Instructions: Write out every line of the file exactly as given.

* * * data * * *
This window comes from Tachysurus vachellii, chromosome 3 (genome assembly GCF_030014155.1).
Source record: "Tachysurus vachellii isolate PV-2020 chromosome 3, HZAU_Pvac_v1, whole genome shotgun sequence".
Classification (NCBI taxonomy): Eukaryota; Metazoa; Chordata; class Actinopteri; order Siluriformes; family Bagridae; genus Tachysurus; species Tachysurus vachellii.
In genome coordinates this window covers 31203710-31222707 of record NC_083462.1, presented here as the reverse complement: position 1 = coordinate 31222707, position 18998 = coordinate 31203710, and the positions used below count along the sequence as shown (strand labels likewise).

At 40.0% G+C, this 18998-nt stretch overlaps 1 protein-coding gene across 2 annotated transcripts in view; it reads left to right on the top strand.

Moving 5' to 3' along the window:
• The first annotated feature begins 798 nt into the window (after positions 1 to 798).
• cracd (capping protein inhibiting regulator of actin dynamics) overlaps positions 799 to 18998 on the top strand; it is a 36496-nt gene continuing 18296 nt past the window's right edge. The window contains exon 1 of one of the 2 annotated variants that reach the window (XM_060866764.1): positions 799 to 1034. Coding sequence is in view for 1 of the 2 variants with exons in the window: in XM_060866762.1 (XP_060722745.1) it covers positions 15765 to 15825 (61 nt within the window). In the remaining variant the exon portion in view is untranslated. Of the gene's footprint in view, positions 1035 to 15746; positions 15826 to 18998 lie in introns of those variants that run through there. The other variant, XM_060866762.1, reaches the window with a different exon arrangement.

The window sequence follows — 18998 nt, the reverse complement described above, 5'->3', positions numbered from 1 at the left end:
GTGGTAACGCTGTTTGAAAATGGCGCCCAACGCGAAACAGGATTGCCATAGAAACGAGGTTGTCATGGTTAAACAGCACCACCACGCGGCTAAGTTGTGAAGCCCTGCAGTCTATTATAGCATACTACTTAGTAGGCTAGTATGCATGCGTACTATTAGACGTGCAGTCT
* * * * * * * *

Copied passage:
This window comes from Tachysurus vachellii, chromosome 3 (genome assembly GCF_030014155.1).
Source record: "Tachysurus vachellii isolate PV-2020 chromosome 3, HZAU_Pvac_v1, whole genome shotgun sequence".
Classification (NCBI taxonomy): Eukaryota; Metazoa; Chordata; class Actinopteri; order Siluriformes; family Bagridae; genus Tachysurus; species Tachysurus vachellii.
In genome coordinates this window covers 31203710-31222707 of record NC_083462.1, presented here as the reverse complement: position 1 = coordinate 31222707, position 18998 = coordinate 31203710, and the positions used below count along the sequence as shown (strand labels likewise).

At 40.0% G+C, this 18998-nt stretch overlaps 1 protein-coding gene across 2 annotated transcripts in view; it reads left to right on the top strand.

Moving 5' to 3' along the window:
• The first annotated feature begins 798 nt into the window (after positions 1 to 798).
• cracd (capping protein inhibiting regulator of actin dynamics) overlaps positions 799 to 18998 on the top strand; it is a 36496-nt gene continuing 18296 nt past the window's right edge. The window contains exon 1 of one of the 2 annotated variants that reach the window (XM_060866764.1): positions 799 to 1034. Coding sequence is in view for 1 of the 2 variants with exons in the window: in XM_060866762.1 (XP_060722745.1) it covers positions 15765 to 15825 (61 nt within the window). In the remaining variant the exon portion in view is untranslated. Of the gene's footprint in view, positions 1035 to 15746; positions 15826 to 18998 lie in introns of those variants that run through there. The other variant, XM_060866762.1, reaches the window with a different exon arrangement.

The window sequence follows — 18998 nt, the reverse complement described above, 5'->3', positions numbered from 1 at the left end:
GTGGTAACGCTGTTTGAAAATGGCGCCCAACGCGAAACAGGATTGCCATAGAAACGAGGTTGTCATGGTTAAACAGCACCACCACGCGGCTAAGTTGTGAAGCCCTGCAGTCTATTATAGCATACTACTTAGTAGGCTAGTATGCATGCGTACTATTAGACGTGCAGTCT